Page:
Formal Logic/Sentential Logic/Derived Inference Rules

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Derived Inference Rules[edit | edit source]

This page introduces the notion of a derived inference rule and provides a few such rules.

Deriving inference rules[edit | edit source]

The basics[edit | edit source]

Now we can carry the abbreviation a step further. A derived inference rule is an inference rule not given to us as part of the derivation system but which constitutes an abbreviation using a previously proved theorem. In particular, suppose we have proved a particular theorem. In this theorem, uniformly replace each sentence letter with a distinct Greek letter. Suppose the result has the following form.


[Comment: This and what follows seems to me to be potentially confusing to students. The intention stated in earlier sections to avoid metatheory creates a problem here as one needs to know about the Deduction Theorem for this to make more sense.]

We may then introduce a derived inference rule having the form

An application of the derived rule can be eliminated by replacing it with

  1. the previously proved theorem,
  2. repeated applications of Conjunction Introduction (KI) to build up the theorem's antecedent, and
  3. an application of Conditional Elimination (CE) to obtain the theorem's consequent.

The previously proved theorem can then be eliminated as described above. That would leave you with an unabbreviated derivation.

Removing abbreviations from a derivation is not desirable, of course, because it makes the derivation more complicated and harder to read, but the fact that a derivation could be unabbreviated justifies the use of abbreviations, so that we can employ abbreviations in the first place.

Repetition[edit | edit source]

Our first derived inference rule will be based on T1, which is

Replace the sentence letters with Greek letters, and we get:

We now generate the derived inference rule:

Repetition (R)

Now we can show how this rule could have simplified our proof of T2.

1.       Assumption   
2.         Assumption   
3.         1 R
4.       2–3 CI
5.     1–4 CI

While this is only one line shorter than our original proof of T2, it is less obnoxious. We can use an inference rule instead of a silly trick. As a result, the derivation is easier to read and understand (not to mention easier to produce).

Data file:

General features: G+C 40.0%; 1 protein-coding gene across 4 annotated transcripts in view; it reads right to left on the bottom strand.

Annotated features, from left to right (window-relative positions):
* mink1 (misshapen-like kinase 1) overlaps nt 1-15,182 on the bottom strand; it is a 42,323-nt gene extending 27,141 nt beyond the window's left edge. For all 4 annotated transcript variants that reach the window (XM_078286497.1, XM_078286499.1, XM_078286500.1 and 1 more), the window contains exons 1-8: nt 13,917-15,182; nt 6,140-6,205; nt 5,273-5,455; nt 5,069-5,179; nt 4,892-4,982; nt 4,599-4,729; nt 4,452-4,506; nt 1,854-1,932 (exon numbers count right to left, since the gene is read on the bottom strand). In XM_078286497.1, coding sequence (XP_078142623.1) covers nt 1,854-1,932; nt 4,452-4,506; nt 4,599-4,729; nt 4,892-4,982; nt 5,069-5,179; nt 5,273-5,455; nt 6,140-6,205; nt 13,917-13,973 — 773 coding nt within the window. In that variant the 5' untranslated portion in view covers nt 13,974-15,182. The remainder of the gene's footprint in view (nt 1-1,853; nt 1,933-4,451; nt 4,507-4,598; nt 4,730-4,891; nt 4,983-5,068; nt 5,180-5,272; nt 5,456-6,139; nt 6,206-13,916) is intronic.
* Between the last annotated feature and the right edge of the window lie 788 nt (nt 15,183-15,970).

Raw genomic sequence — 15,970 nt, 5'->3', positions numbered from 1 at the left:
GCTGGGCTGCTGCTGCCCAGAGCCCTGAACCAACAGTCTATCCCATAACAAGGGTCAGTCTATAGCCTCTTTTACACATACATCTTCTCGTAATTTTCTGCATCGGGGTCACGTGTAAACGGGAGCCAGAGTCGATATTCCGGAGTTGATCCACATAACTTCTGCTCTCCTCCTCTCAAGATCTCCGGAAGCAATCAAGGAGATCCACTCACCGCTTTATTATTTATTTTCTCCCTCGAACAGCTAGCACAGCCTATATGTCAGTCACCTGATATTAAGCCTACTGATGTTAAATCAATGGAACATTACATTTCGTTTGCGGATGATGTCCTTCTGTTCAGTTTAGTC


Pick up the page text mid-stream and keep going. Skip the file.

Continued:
Double negation rules[edit | edit source]

The next two theorems—and the derived rules based on them—exploit the equivalence between a doubly negated formula and the unnegated formula.

Double Negation Introduction[edit | edit source]

1.       Assumption   
2.         Assumption   
3.         1 R
4.       2–3 NI
5.     1–4 CI

T3 justifies the following rule.

Double Negation Introduction (DNI)

Double Negation Elimination[edit | edit source]

1.       Assumption   
2.         Assumption   
3.         1 R
4.       2–3 NE
5.     1–4 CI

T4 justifies the following rule.

Double Negation Elimination (DNE)

Additional derived rules[edit | edit source]

Contradiction[edit | edit source]

1.       Assumption   
2.         Assumption   
3.         1 S
4.         1 S
5.       2–4 NE
7.     1–5 CI

Our next rule is based on T5.

Contradiction (Contradiction)

This rule is occasionally useful when you have derived a contradiction but the discharge rule you want is not NI or NE. This then avoids a completely trivial subderivation. The rule of Contradiction will be used in the proof of the next theorem.

Conditional Addition[edit | edit source]

1.       Assumption   
2.         Assumption   
3.         1, 2 Contradiction
4.       2–3 CI
5.     1–4 CI

On the basis of T2 and T6, we introduce the following derived rule.

Conditional Addition, Form I (CAdd)

Conditional Addition, Form II (CAdd)

The name 'Conditional Addition' is not in common use. It is based on the traditional name for Disjunction Introduction, namely 'Addition'. This rule does not provide a general means of introducing a conditional. This is because the antecedent line you would need is not always derivable. However, when the antecedent line just happens to be easily available, then applying this rule is simpler than producing the subderivation needed for a Conditional Introduction.

Modus Tollens[edit | edit source]

1.       Assumption   
2.         Assumption   
3.         1 KE
4.         2, 3 CE
5.         1 KE
6.       2–5 NI
7.     1–6 CI

Now we use T7 to justify the following rule.

Modus Tollens (MT)

Modus Tollens is also sometimes known as 'Denying the Consequent'. Note that the following is not an instance of Modus Tollens, at least as defined above.

The premise lines of Modus Tollens are a conditional and the negation of its consequent. The premise lines of this inference are a conditional and the opposite of its consequent, but not the negation of its consequent. The desired inference here needs to be derived as below.

1.     Premise
2.     Premise
3.     2 DNI
4.     1, 3 CE
5.     4 DNE

Of course, it is possible to prove as a theorem:

Then you can add a new inference rule—or, more likely, a new form of Modus Tollens—on the basis of this theorem. However, we won't do that here.

Additional theorems[edit | edit source]

The derived rules given so far are quite useful for eliminating frequently used bits of obnoxiousness in our derivations. They will help to make your derivations easier to generate and also more readable. However, because they are indeed derived rules, they are not strictly required but rather are theoretically dispensable.

A number of other theorems and derived rules could usefully be added. We list here some useful theorems but leave their proofs and the definition of their associated derived inference rules to the reader. If you construct many derivations, you may want to maintain your own personal list that you find useful.

Theorems with biconditionals[edit | edit source]

Theorems with negations[edit | edit source]